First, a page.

Strong ground motions from earthquakes can result in the reduction of the shear modulus and wave propagation characteristics of soils, and can produce liquefaction and cyclic softening during shaking and for some time following the seismic event. While the ground motions produced from controlled blasting are different than those in an earthquake, the consequences of the ground motions with respect to changes in stiffness and strength are similar. Shear wave velocity provides a means to quantify the potential for change in the seismic response of soils and predict liquefaction potential of the soil. The small-strain shear wave velocity of soils indicates their stiffness, and this parameter can vary with both stress and soil fabric. Shear wave velocity can be measured using downhole, crosshole, and surface wave techniques, all of which were assessed in this work.
This study provides a comprehensive comparison of in-situ shear wave velocity measurement before and after a series of controlled blasting liquefaction tests at the Port of Portland, in Portland, Oregon. The objectives of this work are to compare shear wave velocity profiles, in-situ anisotropy, and the change in shear stiffness of the soil before and after blast-induced liquefaction. Shear wave velocities in two different soil layers at this test site were measured in this study: a deposit of medium stiff silt and a deep deposit of medium dense poorly graded sand. Crosshole, downhole, and surface wave tests were conducted before and after blast-induced liquefaction. The downhole results showed that velocity increased with depth in the sand and silt layers, and downhole velocities from the different trials generally varied by less than 10 percent. While conclusive findings on fabric-induced anisotropy were not obtained from this study, less invasive techniques provided reliable one-dimensional velocity profiles for the layers of interest at the test site.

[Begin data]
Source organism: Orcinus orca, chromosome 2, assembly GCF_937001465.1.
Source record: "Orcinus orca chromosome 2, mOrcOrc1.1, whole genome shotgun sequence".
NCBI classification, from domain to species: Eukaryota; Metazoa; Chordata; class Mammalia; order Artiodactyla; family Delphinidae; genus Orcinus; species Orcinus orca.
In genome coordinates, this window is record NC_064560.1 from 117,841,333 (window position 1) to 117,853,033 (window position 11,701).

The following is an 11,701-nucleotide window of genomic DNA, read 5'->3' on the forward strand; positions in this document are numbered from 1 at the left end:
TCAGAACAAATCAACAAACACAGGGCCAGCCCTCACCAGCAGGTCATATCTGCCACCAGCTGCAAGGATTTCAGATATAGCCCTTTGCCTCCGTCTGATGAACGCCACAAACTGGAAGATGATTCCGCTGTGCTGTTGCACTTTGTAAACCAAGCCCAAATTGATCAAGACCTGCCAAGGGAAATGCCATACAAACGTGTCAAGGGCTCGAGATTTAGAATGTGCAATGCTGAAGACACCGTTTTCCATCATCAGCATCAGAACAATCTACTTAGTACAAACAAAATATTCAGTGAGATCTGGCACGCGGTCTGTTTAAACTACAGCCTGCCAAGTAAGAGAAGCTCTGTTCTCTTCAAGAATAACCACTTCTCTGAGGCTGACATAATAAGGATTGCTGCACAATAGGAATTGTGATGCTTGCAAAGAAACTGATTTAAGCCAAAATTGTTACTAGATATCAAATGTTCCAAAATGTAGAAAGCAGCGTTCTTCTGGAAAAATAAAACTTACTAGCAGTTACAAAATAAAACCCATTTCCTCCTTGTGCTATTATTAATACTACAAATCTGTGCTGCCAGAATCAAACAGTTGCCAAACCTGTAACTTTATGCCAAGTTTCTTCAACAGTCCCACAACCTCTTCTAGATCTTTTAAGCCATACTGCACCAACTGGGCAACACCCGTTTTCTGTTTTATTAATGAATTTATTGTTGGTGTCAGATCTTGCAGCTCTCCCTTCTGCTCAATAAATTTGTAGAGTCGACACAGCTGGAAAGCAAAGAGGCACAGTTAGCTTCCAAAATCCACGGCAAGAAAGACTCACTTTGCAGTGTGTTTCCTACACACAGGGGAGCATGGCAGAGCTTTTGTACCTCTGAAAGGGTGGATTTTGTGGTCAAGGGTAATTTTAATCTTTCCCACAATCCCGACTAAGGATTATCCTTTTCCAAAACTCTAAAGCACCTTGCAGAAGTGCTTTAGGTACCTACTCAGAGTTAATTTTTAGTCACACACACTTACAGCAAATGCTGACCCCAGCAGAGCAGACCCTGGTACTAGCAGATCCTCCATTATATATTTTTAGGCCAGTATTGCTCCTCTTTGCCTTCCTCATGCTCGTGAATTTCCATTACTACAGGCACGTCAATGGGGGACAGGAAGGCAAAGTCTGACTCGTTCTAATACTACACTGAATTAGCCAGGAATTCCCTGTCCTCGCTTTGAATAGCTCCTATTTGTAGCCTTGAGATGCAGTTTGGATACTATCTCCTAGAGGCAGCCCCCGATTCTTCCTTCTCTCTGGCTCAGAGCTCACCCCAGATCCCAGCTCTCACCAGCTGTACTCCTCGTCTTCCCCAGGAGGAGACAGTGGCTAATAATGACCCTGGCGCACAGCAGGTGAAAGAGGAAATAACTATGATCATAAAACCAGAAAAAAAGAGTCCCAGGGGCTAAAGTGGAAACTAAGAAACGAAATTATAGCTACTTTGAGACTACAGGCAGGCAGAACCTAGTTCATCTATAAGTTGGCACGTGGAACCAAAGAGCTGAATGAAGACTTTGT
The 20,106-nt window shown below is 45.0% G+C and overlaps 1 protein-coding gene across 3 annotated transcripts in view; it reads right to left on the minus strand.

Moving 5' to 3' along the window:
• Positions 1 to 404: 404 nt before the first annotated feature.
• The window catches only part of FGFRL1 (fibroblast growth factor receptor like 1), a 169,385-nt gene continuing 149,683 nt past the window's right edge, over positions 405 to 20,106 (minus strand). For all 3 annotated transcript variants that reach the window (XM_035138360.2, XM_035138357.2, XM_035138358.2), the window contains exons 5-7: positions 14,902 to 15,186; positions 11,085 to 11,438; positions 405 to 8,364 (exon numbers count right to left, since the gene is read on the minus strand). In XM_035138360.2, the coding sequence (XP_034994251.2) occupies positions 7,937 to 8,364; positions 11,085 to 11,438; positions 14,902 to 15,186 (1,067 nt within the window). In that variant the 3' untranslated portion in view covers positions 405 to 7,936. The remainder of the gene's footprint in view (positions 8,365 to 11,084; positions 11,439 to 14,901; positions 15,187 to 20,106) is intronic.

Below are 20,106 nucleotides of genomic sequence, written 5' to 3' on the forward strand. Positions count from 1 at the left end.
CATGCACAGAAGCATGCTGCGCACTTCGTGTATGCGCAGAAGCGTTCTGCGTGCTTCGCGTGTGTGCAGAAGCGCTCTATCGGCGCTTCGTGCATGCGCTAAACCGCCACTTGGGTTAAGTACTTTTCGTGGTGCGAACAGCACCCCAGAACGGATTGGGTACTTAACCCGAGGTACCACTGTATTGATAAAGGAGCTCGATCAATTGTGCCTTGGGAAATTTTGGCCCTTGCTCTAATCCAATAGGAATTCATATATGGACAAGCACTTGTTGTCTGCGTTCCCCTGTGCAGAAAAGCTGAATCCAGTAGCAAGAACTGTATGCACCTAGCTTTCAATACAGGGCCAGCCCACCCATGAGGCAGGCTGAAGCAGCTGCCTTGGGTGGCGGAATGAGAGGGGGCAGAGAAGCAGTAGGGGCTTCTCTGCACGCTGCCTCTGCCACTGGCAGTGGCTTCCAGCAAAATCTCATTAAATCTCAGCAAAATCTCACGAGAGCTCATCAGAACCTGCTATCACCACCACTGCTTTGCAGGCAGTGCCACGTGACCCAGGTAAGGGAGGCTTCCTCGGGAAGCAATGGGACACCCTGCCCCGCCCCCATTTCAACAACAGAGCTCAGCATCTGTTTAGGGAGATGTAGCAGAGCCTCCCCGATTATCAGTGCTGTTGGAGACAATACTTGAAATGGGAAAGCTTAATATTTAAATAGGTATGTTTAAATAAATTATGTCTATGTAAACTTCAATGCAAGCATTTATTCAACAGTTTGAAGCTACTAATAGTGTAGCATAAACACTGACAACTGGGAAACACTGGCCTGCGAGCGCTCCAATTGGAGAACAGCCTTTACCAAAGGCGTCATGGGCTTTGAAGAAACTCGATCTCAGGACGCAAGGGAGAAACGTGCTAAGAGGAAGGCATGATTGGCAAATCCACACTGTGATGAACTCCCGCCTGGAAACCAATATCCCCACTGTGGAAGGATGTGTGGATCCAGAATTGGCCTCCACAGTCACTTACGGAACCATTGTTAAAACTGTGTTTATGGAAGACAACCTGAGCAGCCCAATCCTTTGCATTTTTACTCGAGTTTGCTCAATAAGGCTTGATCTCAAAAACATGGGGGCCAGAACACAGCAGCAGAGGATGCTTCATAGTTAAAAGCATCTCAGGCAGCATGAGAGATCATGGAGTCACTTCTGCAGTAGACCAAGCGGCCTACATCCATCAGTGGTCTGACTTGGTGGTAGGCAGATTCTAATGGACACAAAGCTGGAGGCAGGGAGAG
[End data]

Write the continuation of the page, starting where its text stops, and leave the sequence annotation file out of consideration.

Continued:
In general, the three techniques showed similar results prior to blasting. A significant reduction in the shear wave velocity was observed in the downhole tests after blast-induced liquefaction and softening. These results can be used to guide inferences regarding the loss of stiffness following a seismic event.